When the hole is in the middle of the pocket or you don’t want to make the pocket smaller, you will need one or two little pieces of iron-on interfacing or a little piece of fabric. Be sure to choose a soft fabric that resembles the pocket’s fabric in weight and feel.
1. Iron your pocket and cut away the frayed edges.
2. Cut the interfacing slightly larger than the hole, ensuring that the tear or hole is covered completely. I like to add two pieces of interfacing, one on each side (inside and outside)
3. Iron the interfacing on the hole, adhesive side down, on the outside of the pocket. Make sure the edges are stuck down nicely and not coming away.
For small tears, just doing this may be sufficient to repair the tear. However, I prefer to reinforce further with an extra layer of interfacing and some machine stitching if possible. Grab some matching thread. And if you can, carefully sew back and forth across the fabric piece covering the whole area of the tear, using the reverse button on the sewing machine. I used this technique before to repair holes in denim trousers. It’s like reweaving the fabric a little. If you can’t reach the hole with your sewing machine, just reinforce the seam, if the hole is close to the edge.
More Extensive Repairs
When the hole is big or the fabric has become too worn out and thin to repair, the only way to fix the pocket is by replacing an entire part of the pocket. This type of repair requires a little more effort and experience than the repairs described above. But if you follow these steps it is totally doable and worth the effort.
You will need:
- Fabric to replace the part of the pocket that is torn. Choose a fabric that is similar to the fabric of the original pocket in weight and feel.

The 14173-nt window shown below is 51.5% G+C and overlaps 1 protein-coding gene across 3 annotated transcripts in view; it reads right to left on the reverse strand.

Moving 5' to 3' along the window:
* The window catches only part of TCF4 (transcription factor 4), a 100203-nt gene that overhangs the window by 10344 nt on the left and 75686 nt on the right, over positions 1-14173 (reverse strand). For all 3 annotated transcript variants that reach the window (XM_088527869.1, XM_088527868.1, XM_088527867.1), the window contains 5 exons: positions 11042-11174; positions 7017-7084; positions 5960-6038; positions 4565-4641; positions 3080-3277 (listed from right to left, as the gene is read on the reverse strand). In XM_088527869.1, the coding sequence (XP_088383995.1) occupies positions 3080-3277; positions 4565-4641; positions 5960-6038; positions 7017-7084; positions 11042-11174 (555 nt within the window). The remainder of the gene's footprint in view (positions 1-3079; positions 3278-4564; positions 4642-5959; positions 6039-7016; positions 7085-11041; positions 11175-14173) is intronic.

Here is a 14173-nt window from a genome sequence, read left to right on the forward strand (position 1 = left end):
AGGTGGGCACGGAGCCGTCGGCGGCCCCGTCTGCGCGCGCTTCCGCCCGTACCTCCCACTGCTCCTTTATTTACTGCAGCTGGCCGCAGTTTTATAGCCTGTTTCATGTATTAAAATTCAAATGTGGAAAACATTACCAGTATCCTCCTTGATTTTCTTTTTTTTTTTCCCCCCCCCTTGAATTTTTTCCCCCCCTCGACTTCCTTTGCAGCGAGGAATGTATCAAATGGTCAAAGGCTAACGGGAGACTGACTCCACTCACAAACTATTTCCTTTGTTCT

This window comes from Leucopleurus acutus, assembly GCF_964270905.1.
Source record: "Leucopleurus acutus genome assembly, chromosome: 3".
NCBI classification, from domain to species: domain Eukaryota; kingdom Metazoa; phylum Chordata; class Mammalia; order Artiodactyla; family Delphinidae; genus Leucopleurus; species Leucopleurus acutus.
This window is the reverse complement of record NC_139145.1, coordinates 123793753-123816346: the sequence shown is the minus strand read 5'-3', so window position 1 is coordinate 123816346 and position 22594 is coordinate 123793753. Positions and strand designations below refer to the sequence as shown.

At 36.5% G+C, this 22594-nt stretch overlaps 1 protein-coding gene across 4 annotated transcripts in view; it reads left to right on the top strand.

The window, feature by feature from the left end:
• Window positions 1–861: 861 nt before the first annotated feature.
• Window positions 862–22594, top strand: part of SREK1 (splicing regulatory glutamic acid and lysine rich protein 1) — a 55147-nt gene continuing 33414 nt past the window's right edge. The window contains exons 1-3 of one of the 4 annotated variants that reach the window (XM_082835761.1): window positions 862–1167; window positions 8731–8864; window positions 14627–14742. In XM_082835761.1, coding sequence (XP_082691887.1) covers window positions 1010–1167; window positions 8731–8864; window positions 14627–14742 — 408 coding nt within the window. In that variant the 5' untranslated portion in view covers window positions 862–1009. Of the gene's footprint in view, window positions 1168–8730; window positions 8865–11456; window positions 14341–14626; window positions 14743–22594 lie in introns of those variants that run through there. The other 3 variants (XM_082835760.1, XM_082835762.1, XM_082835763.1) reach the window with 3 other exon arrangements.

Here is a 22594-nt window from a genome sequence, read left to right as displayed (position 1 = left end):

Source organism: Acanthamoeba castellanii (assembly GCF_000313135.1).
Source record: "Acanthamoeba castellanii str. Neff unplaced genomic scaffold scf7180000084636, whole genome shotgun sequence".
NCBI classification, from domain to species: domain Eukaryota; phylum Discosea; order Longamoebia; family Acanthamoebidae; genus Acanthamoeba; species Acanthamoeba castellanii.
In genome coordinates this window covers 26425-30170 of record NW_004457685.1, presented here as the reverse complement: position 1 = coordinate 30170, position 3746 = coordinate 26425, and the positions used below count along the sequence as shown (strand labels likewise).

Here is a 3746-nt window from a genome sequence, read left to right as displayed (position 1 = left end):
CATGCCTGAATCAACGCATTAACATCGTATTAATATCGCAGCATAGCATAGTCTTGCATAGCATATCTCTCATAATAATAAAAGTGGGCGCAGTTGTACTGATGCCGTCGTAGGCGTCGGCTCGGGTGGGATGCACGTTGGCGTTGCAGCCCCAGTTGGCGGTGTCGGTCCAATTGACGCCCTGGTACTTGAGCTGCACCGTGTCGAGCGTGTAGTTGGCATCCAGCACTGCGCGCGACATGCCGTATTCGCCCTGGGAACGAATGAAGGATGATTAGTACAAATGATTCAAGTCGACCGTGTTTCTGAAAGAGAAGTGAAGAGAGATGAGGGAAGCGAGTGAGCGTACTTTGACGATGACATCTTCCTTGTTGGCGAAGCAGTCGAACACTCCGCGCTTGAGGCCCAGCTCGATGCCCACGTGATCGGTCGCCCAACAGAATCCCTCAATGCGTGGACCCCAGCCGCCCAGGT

- Scissors, fabric marker, sewing machine, matching thread, seam ripper
Follow these instructions:
1. Identify the part of the pocket you need to replace.
2. Draw a line with a fabric marker and add two notches on both the part that will be cut off and the part that will stay so you can match them easily. Cut this ripped pocket part completely off both sides.
3. Unpick the seam at least an inch on both sides of the remaining part of the pocket.
4. Copy the part that is cut off on the new fabric. Make sure you copy it on two layers, if your pocket has a fold, copy it on the fold. Add ¼ inch seam allowance on all sides that require a seam (depending on how your original pocket is constructed) and add an extra wide seam allowance cutting edge, ½ to 1 inch. We can’t add a seam allowance to the pocket part that is still on your trousers so we need to add an extra seam allowance here. Copy the notches as well.
5. Pin the new fabric to the pocket, right sides together. Match the notches you previously marked. And match the seams and the fold (if you have one). The pinning itself is a bit tedious. It might look like it won’t match but it will, just use enough pins.
6. Sew the edges together all around.
If you have two seams (no fabric fold, so two separate pieces of fabric for the pocket) sew one edge together with the front part of the original pocket and then sew the other piece with the back part of the pocket.
7. Finish the edges of this new seam with pinking shears. Be careful not to cut into the seams.
8. Iron this seam flat towards the bottom on the inside and add an extra topstitching on the outside to make the seam lie flat.
9. Sew the side seam(s) like the original one. Very often you need to start on the inside of the pocket with one row of stitches. Turn to the right side and add a second row, top stitching this time, to hide the inner raw edges.
You might only want to do this type of repair when they are your favorite pants.
Don't let holes in your pants' pockets ruin your day any more! With these simple and effective repair methods, you can mend those tears and get back to using your pockets without worry. Remember to assess the damage, choose the right repair technique, and use the proper materials for the best results.
By following the steps outlined in this guide, you can extend the life of your favorite pants and avoid unnecessary expenses on replacements. Say hello to functional pockets and goodbye to loose change disappearing into the unknown.
In-house blogger for MadamSew.com